When is the right time to buy? I’d say now. Stocks were killed all last week and are getting slaughtered again today (down over 5% as of 11am c.t.) That’s a 19% drop from the market’s all-time high it hit last month. So I’d say the market has fallen about enough to warrant hitting the Buy button. It could fall even further, so I would gradually buy. Don’t spend all your money in one day, wait it out a bit and buy over the course of a few days in case it goes lower tomorrow. The strategy is called “Dollar Cost Averaging,” look it up if you want to learn more about it.
But the bottom line is that I believe the market gotten cheap enough to become attractive for bargain hunters. It might go down another 5-10%, but that would just be an even better opportunity to buy.
This tweet sums up the market panic nicely:
It’s funny but it’s accurate. Markets are in free fall because of the prospect that economic activity will likely slow down for a couple of weeks tops.
If you are considering buying stocks but are fearful given all the scary news headlines, ask yourself if we are witnessing the collapse of the US economy, or if this is just a temporary panic. If it’s the latter, I’d say this looks like a good time to buy. Look at some of the big name stocks that have fallen and start buying shares.
Again, the market still could go lower. The worst may not be over yet. But we’re pretty close to the turning point right now. Ease into the market and don’t spend all your money at once.
Big picture, however, you need to be making plans to become self-sufficient. Coronavirus has shown just how fragile our global system is to unforeseen events. You have seen how quickly the supermarket shelves empty out, and it should scare you. Most Americans only have a week or two of food in their houses at best, and the coronavirus should make us realize how vulnerable we really are.
We don’t think about this when the shelves are full, only when they’re already empty.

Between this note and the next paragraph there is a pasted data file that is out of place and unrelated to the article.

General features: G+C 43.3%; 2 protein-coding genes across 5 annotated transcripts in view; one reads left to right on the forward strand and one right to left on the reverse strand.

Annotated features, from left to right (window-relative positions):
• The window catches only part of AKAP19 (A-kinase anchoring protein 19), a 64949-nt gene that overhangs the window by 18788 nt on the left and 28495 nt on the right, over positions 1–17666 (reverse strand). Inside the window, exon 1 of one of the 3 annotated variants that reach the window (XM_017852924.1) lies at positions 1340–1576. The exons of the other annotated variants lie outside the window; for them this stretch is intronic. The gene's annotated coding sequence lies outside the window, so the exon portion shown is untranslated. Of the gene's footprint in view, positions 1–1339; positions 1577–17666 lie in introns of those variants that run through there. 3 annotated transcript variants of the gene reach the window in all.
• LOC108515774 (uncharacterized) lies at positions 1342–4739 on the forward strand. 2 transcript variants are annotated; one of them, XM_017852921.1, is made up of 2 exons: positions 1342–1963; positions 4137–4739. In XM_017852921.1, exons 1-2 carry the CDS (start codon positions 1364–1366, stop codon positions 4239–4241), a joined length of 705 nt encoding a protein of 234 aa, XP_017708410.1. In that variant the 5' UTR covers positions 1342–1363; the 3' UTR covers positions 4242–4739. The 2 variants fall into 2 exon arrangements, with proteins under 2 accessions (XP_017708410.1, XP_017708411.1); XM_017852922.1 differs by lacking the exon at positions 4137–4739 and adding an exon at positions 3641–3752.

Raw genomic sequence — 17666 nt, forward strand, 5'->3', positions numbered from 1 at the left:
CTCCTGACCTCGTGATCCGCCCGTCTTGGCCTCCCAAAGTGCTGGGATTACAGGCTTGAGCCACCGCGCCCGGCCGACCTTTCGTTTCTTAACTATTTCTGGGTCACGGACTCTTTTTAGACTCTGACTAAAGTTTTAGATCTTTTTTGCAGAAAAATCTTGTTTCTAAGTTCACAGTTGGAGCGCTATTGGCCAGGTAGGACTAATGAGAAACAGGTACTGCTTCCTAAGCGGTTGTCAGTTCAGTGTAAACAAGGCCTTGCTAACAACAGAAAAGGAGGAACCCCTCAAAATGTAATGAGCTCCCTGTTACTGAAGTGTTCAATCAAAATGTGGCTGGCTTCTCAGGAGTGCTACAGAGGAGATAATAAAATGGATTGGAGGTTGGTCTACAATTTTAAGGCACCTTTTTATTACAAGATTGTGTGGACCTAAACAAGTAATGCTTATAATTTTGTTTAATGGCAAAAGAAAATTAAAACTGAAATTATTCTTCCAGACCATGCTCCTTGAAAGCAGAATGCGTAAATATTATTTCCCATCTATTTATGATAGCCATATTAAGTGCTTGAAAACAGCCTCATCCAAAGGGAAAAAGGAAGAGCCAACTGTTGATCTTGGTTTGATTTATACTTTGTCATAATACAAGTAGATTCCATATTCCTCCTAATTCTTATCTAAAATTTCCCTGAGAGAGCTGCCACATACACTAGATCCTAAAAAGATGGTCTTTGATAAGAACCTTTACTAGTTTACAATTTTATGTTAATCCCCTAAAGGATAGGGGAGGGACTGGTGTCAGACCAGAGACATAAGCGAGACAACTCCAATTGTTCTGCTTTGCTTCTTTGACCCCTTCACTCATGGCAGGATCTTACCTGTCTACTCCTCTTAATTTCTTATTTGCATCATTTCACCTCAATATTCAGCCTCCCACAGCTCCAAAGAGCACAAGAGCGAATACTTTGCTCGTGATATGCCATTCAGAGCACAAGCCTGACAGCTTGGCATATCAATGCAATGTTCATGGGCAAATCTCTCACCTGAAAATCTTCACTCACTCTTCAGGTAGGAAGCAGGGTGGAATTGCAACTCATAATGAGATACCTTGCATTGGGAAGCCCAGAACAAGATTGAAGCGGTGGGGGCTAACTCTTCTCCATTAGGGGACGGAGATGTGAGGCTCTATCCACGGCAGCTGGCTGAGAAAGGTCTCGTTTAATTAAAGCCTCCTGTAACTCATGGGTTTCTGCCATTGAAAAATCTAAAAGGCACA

It’s time to get out of the cities and become self-sufficient. Global pandemics will affect the cities the worst. City-dwellers are dependent on the supermarkets for food. They’re tightly packed and live in close proximity to tons of other people, meaning it’ll spread fastest in cities. So get out.
When the shit really does hit the fan in the future, the city-dwellers will be the first victims. They won’t stand a chance.
Just as nations should start taking steps to become more independent and self-sufficient, so should individuals.
I don’t want jump the gun but it appears the Coronavirus has already long since peaked in China, meaning that although it will continue to spread around the world and peak later in different countries due to distance from the epicenter, it’s basically over. It’s no longer spreading uncontrollably:
“China is the origin of the virus and still accounts for over 80 percent of cases and deaths. But its cases peaked and began declining more than a month ago, according to data presented by the Canadian epidemiologist who spearheaded the World Health Organization’s coronavirus mission to China. Fewer than 200 new cases are reported daily, down from a peak of 4,000.
Subsequent countries will follow this same pattern, in what’s called Farr’s Law. First formulated in 1840 and ignored in every epidemic hysteria since, the law states that epidemics tend to rise and fall in a roughly symmetrical pattern or bell-shaped curve. AIDS, SARS, Ebola — they all followed that pattern. So does seasonal flu each year.“
This is why I’m writing about it as if it has already blown over. Of course, China may well be lying about its figures, but I think it’s safe to say the virus has already long since peaked there.
Again, the worst is still to come here in America due to the fact that the epicenter is halfway around the world and there’s a lag because of it. But this is not going to be a global catastrophe of historical proportions. Society is not going to collapse. We’re going to be okay. Things should largely go back to normal in a month, two months at most.
But don’t let that be an excuse not to take any lessons from the Coronavirus. I hope it has made you keenly aware of just how vulnerable you are to mass panics. You should be taking steps to make yourself less reliant on full supermarket shelves.